The planet is taking a hit from unsustainable industrial agriculture
By K�llia Ramares
Online Journal Associate Editor

Dec 1, 2006, 00:46

Eating Fossil Fuels: Oil, Food and the Coming Crisis in Agriculture
By Dale Allen Pfeiffer
New Society Press

125 Pages, Paperback

At just the point when agriculture was running out of unexploited tillable lands, technological breakthroughs in the 1950s and 1960s allowed it to continue increasing production through the use of marginal and depleted lands. This transformation is known as the Green Revolution. The Green Revolution resulted in the industrialization of agriculture. . . . the Green Revolution increased the energy flow to agriculture by an average of 50 times its traditional energy input. . . . In a very real sense, we are eating fossil fuels. --Dale Allen Pfeiffer, Eating Fossil Fuels, p. 7.

Have you ever considered how much energy it takes to get food from the farm to your table? Or how many miles the food has traveled to reach you? These are two of the questions raised by Dale Allen Pfeiffer in Eating Fossil Fuels, a ringing indictment of industrial agriculture.

One reason Pfeiffer condemns industrial agriculture as unsustainable is the imminent arrival of Peak Oil, i.e. global peak of oil production, which some people believe is already here. Peak Oil, which Pfeiffer described well in his previous book, The End of the Oil Age, signals the beginning of the decline of the petrochemical sources of modern pesticides, fertilizers and mechanized farming. But, in Eating Fossil Fuels, Pfeiffer goes beyond Peak Oil to condemn industrial agriculture, and its partner in crime, globalization, for soil degradation, water degradation, overpopulation, overconsumption, and the destruction of local agriculture.

Pfeiffer calls for worldwide agrarian reform based on local, organic farming. The book contrasts the experiences of Cuba and North Korea, both of which faced sudden loss of energy supplies as a result of the collapse of the Soviet Union. The Cuban example raises hope that local organic farming can sustain even urban populations, while North Korea�s emphasis on supplying energy to the military at the expense of agriculture makes one wonder where the United States is headed as the effects of energy depletion loom on the horizon.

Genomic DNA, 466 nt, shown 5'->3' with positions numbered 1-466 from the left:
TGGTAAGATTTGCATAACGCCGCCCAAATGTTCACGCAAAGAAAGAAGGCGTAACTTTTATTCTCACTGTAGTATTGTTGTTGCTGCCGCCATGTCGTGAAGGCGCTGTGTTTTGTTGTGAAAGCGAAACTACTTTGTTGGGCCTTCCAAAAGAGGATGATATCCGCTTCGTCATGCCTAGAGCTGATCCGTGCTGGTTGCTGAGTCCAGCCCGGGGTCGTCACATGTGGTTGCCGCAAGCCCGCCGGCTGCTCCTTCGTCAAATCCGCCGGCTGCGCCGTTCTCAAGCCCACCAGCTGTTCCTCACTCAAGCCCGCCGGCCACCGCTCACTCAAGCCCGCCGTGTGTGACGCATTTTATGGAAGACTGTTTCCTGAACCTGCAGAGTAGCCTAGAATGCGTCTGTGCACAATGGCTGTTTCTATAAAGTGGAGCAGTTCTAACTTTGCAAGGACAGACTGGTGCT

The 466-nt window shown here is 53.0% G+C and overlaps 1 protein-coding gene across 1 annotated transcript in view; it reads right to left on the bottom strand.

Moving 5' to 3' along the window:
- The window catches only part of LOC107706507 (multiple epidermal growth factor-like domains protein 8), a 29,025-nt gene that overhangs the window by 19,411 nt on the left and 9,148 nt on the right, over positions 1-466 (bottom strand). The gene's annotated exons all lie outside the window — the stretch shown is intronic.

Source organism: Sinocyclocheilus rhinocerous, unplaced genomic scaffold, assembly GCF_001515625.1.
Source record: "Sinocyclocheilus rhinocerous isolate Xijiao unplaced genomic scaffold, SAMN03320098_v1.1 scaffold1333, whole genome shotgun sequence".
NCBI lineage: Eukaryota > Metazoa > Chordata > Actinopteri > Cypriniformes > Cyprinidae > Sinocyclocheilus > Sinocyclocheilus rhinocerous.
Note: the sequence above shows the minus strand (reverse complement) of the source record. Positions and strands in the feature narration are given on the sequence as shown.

This short book contains a valuable 15-page resource guide listing organizations and books providing information on localized agriculture, permaculture, organics, ecovillages, and even places to get heirloom seeds. Though the list is largely made up of organizations in the United States and Canada, there are several non-North American sources. These include Navdanya, an organization founded by Dr. Vandana Shiva, which is dedicated to biodiversity conservation and organic farming in India, The Permaculture Research Institute of Australia, which is involved in global networking and the training of environmental activists, and the International Federation of Organic Agriculture Movements (IFOAM), which is the worldwide umbrella organization for the organic movement. This extensive resource list is a fine tool for anyone wanting to become an activist in issues such as food security, permaculture, and the development and preservation of localized agriculture. Individuals looking to set up their own gardens and make food choices that are healthier for themselves and the environment can find useful contacts here. Organizations wishing to expand their networks can also benefit from the list.

Eating Fossil Fuels is an excellent short introduction to the environmental and food security crises wrought by industrialized agriculture. Everyone who eats should read it.

� 2006 K�llia Ramares. For fair use only.

Journalist K�llia Ramares lives in Oakland, CA and has a few herbs and vegetables growing on the patio of her apartment building. Her web site is Radio Internet Story Exchange.

Copyright © 1998-2007 Online Journal
Email Online Journal Editor